Racism, childhood trauma, and the COVID-19 pandemic have dramatically affected opioid overdose deaths in Philadelphia, and must be considered as part of the city Health Department’s efforts to curtail rising overdose deaths, according to a new city report.

The inaugural OD Stat report summarizes findings of a panel of public health experts who reviewed in depth 22 individual overdose death cases in an effort to identify and address gaps in services. Though a small sample of the 1,214 people who died of an overdose in Philadelphia in 2020, the findings provide valuable insight to the experience of individuals in active addiction.

“We go to great lengths when we’re choosing cases to identify different people, from locations all around the city, different age groups and socioeconomic status,” said Zoe Soslow, OD Stat’s central administrator. “Across the board we see a lot of trauma.”

» READ MORE: Philadelphia drug deaths soared again in 2020, hitting Black residents hardest: ‘It’s a racial justice issue’

Of the 22 cases reviewed, about half were individuals with documented childhood trauma. A quarter had a family member who died of an overdose. Nearly three-quarters had a behavioral health diagnosis. The vast majority — 95% — had been arrested and incarcerated at some point in their life, according to the report.

The OD Stat initiative was launched in 2019 in response to a rising opioid overdose death rate in Philadelphia, largely driven by fentanyl and other synthetic opioids. Periodically reviewing cases in detail has helped medical professionals like Jeanmarie Perrone who are tasked with caring for patients in active addiction understand gaps in the health system.

For instance, “if someone was in drug treatment and found to be using drugs, they were discharged from treatment. That’s the time to increase their resources, not take away resources,” said Perrone, a professor of emergency medicine at Penn’s Perelman School of Medicine and director of the Penn Medicine Center for Addiction Medicine and Policy. She was part of the committee that reviewed cases, but was not involved in drafting the report.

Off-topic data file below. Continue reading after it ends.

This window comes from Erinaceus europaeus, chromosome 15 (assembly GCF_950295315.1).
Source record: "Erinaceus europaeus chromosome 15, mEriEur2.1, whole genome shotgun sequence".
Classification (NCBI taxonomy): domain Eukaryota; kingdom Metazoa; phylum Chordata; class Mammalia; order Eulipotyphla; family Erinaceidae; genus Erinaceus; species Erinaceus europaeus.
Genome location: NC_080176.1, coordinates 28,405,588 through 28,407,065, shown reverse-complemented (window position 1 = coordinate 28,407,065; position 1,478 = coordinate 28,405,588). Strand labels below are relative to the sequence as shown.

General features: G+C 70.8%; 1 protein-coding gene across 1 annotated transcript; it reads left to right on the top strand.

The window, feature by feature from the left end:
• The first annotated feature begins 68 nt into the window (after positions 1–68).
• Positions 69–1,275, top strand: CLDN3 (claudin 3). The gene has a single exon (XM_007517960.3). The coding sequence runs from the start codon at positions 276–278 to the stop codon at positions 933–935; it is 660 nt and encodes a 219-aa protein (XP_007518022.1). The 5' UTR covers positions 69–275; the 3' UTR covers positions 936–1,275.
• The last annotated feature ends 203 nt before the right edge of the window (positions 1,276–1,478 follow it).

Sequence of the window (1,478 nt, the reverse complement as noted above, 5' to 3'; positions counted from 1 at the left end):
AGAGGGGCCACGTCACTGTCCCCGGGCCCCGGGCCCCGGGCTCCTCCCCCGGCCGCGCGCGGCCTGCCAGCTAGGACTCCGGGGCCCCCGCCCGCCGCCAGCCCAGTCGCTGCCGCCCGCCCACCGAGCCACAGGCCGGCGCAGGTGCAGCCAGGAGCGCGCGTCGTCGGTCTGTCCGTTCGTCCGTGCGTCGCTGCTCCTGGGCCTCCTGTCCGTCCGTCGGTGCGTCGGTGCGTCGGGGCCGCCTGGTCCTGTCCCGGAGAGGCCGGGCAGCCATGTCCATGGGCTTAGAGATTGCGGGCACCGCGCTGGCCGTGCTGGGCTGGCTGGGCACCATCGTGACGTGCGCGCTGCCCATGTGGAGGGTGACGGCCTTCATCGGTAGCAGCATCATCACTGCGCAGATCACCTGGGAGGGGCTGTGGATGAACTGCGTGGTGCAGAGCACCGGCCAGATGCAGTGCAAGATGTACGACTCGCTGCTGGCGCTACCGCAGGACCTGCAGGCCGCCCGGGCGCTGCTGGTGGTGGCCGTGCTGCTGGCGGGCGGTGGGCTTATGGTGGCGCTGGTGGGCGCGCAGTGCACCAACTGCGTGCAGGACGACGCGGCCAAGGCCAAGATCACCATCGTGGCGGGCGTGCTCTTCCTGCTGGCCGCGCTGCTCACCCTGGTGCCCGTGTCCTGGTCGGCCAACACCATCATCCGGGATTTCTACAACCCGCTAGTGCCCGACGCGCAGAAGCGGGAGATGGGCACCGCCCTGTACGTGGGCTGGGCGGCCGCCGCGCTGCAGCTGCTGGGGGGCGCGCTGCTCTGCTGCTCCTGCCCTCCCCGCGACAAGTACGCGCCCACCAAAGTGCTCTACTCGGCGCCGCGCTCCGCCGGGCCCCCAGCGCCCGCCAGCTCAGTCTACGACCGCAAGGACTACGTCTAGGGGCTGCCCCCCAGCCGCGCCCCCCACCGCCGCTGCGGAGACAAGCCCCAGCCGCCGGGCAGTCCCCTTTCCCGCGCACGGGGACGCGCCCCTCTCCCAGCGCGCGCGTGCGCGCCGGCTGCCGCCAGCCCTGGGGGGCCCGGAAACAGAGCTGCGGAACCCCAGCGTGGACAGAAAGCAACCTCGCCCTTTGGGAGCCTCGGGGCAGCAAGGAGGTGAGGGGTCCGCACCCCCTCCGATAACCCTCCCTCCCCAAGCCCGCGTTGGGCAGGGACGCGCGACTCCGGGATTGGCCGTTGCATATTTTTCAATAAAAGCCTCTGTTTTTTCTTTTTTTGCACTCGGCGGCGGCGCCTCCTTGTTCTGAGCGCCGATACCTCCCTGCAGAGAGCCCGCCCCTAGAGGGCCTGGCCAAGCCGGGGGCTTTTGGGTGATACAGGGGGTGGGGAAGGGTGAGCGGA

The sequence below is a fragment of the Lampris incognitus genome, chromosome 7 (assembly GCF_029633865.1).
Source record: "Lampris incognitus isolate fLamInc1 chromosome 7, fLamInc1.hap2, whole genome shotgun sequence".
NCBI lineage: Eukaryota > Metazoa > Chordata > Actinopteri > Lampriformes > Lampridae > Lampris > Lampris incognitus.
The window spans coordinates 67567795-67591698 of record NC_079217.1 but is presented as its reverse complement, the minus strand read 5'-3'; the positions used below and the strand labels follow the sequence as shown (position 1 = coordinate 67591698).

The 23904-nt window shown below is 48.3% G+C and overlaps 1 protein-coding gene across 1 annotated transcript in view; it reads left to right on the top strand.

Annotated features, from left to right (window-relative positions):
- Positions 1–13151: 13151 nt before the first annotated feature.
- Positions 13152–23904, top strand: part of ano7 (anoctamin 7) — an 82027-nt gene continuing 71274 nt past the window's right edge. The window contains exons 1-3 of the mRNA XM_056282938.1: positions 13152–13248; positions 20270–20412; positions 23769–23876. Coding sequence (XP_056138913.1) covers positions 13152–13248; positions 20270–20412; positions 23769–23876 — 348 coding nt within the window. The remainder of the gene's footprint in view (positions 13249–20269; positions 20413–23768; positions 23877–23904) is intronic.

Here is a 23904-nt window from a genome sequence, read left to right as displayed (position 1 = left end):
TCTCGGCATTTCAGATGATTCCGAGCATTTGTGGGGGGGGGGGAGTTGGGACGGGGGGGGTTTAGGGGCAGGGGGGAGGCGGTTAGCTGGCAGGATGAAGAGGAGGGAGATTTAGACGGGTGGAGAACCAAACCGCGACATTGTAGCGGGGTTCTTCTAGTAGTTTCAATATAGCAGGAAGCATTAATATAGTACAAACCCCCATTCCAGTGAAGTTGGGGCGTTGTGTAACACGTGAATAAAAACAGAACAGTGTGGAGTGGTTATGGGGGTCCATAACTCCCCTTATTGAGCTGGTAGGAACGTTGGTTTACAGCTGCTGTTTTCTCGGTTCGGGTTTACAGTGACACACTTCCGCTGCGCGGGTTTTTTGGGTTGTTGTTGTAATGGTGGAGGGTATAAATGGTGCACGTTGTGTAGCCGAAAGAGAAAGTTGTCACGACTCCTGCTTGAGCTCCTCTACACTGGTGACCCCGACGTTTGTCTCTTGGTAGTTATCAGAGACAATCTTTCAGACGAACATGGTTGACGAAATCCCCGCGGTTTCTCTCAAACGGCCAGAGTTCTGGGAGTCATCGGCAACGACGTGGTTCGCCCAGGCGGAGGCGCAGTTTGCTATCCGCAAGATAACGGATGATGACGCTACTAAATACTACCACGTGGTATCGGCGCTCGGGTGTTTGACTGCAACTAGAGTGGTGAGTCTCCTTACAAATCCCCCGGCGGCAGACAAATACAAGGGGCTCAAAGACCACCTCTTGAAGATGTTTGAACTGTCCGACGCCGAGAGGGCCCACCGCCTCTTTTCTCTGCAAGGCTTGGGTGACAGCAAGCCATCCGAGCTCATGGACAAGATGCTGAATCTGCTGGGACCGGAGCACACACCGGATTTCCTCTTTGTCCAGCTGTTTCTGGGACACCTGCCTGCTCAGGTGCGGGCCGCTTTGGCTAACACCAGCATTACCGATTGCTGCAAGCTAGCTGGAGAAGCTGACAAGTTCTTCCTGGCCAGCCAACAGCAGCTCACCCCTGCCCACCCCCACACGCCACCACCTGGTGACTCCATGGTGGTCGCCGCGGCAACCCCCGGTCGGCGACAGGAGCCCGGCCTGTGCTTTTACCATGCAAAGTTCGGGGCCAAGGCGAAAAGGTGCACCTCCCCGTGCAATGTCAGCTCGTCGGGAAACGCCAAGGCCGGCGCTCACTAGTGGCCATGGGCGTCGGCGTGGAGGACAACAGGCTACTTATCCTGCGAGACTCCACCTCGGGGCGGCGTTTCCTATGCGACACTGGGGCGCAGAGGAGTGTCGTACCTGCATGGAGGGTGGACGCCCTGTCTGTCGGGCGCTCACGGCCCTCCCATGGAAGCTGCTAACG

A major gap identified in the report is the need for racial equity in the city’s outreach efforts, Soslow said.

While the overdose death rate among white individuals has declined in recent years, it is climbing in Black and Hispanic communities.

» READ MORE: As overdose rates rise in Philly’s Hispanic community, racial disparities in health care add to the burden

“We’ve always had a white face to this crisis, and when you have a white face to the crisis you have a white face to the solution,” said Sheila P. Vakharia, a deputy director at the Drug Policy Alliance in New York, which advocates for drug policy reform legislation.

The report found that stigma is a significant barrier to people getting treatment for addiction. Others may not have treatment options in their neighborhood or didn’t trust city health workers who didn’t look like them.

The stress and economic hardship of the COVID-19 pandemic contributed to overdose deaths in 2020. Black and Hispanic communities, where overdose deaths are rising fastest, were also hardest hit by the pandemic: They account for a disproportionate share of COVID-19 deaths and essential workers with a greater risk of exposure to the virus.

The OD STAT report recommends the health department partner with community organizations to educate people about where to get treatment if they want it, and how to keep themselves safe with syringe exchanges and fentanyl test strips, which can detect whether the potent opioid, linked with most fatal overdoses, is present.

The Health Department also plans to partner with an outside consultant to improve hiring diversity and adjust its educational messaging, Soslow said.

Vakharia said she thinks the report and the committee’s recommendations are an important first step toward improving resources for people in active addiction — especially in underserved Black and Hispanic communities.

“When we don’t build equity into how we allocate resources, how we develop programs, who we target in outreach, what ends up happening is our programs end up leaving behind people who’ve always been left behind,” she said.

The Philadelphia Inquirer is one of more than 20 news organizations producing Broke in Philly, a collaborative reporting project on solutions to poverty and the city’s push toward economic justice. See all of our reporting at brokeinphilly.org.